Farm Collector


A cheery Hello and a hearty handshake to each one of you. AND if
the column is smudged with black — think nothing of it — it is
just the remains of a most pleasant trip to the Montpelier Reunion.
My daughter, Dana, and I were guests of the Ritzman’s for this
affair, and we certainly extend our thanks for such a wonderful
chance to meet so many fine folks and enjoy the fellowship of the
‘steam fans’. And since I had never been so far away from
home for quite a while and never left the family overnight I had
quite a battle with myself before taking the step –I felt like a
pioneer ‘going west’ — but I made it and am most happy I
did. You know the saying, ‘You never know what you’re going
to like, until you try it.’ Well, we tried, we liked, and now
— it’s probably in our blood too, so don’t blame anyone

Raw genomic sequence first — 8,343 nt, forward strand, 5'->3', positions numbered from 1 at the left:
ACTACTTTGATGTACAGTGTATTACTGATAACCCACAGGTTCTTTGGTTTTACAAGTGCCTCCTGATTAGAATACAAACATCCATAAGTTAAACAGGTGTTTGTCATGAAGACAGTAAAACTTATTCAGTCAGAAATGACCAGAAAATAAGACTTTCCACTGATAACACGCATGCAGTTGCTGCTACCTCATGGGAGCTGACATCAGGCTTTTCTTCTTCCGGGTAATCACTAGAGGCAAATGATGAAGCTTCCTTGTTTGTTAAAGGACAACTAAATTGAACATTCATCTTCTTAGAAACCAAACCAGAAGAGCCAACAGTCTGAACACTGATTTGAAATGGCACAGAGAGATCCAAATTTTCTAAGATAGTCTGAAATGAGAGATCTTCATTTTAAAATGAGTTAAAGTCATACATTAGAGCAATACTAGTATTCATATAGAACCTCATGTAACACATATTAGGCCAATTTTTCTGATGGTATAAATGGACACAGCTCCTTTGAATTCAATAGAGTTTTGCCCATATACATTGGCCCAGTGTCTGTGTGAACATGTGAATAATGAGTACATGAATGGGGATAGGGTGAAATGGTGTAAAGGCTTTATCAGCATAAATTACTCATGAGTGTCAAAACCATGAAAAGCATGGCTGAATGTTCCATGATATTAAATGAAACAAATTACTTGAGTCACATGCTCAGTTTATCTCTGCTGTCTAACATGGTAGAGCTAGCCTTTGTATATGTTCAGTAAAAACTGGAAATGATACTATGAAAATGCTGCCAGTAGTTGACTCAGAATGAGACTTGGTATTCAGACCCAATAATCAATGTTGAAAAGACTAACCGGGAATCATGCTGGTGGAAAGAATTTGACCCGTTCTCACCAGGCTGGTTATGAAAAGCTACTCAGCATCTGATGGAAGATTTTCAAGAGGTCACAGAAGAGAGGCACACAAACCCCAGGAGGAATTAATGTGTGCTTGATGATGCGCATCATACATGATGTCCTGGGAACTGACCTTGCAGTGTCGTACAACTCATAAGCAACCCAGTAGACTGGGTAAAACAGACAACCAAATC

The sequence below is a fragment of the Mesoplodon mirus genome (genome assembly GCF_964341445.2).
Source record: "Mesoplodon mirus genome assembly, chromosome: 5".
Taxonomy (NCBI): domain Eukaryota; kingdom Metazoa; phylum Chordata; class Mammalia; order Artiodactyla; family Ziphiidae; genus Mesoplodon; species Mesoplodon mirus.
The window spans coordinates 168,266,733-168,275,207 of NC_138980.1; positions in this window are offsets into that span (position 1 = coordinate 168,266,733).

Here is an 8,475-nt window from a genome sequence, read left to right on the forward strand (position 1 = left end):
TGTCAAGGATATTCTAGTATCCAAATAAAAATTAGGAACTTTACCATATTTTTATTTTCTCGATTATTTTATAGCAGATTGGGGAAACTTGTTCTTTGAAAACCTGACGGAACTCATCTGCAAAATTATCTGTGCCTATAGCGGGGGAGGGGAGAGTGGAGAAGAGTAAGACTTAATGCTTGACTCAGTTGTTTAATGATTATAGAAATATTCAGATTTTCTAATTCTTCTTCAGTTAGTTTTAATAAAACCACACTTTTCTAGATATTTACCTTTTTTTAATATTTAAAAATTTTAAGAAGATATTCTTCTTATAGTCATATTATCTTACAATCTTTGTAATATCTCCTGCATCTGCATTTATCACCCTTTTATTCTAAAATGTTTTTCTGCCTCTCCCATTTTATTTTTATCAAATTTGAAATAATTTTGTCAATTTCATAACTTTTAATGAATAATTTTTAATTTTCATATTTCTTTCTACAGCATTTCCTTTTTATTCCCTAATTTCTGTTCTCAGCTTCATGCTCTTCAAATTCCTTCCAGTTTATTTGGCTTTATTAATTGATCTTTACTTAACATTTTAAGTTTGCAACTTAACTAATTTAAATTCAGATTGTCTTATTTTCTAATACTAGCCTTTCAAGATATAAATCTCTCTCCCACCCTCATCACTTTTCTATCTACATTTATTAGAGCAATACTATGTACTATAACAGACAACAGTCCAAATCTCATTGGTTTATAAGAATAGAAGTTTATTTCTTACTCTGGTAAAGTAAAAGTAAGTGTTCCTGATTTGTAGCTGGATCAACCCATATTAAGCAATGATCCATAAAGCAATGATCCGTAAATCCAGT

but yourself, Elmer, if you find a few more in your gang at the

I’ll tell you these people are one of the happiest groups
I’ve ever run across, it really is like a big happy family —
all kidding each other and happy to meet again after the long
winter. They remind you of a bunch of kids playing with their
favorite toys — and why not — most adults are just kids grown up
when it comes to having fun. I think it is wonderful for folks to
have a hobby where they can forget the everyday chores and cares of
life and just do what they are doing because they love it, and
believe me that’s the ‘Iron-Men’ followers.

We had a wonderful time talking to all these people we met and
we also thoroughly enjoyed our experience on some of the engines.
Mr. Earnest Hoffer of Toledo, Ohio, took Dana and I for quite a
ride on his Buffalo-Pitts (he let us run it too, or at least we
thought we did). It’s lots of fun, I think. Then Percy Sherman
of Palmyra, Michigan, had Earlene, Marsha, Dana and I on the 25 hp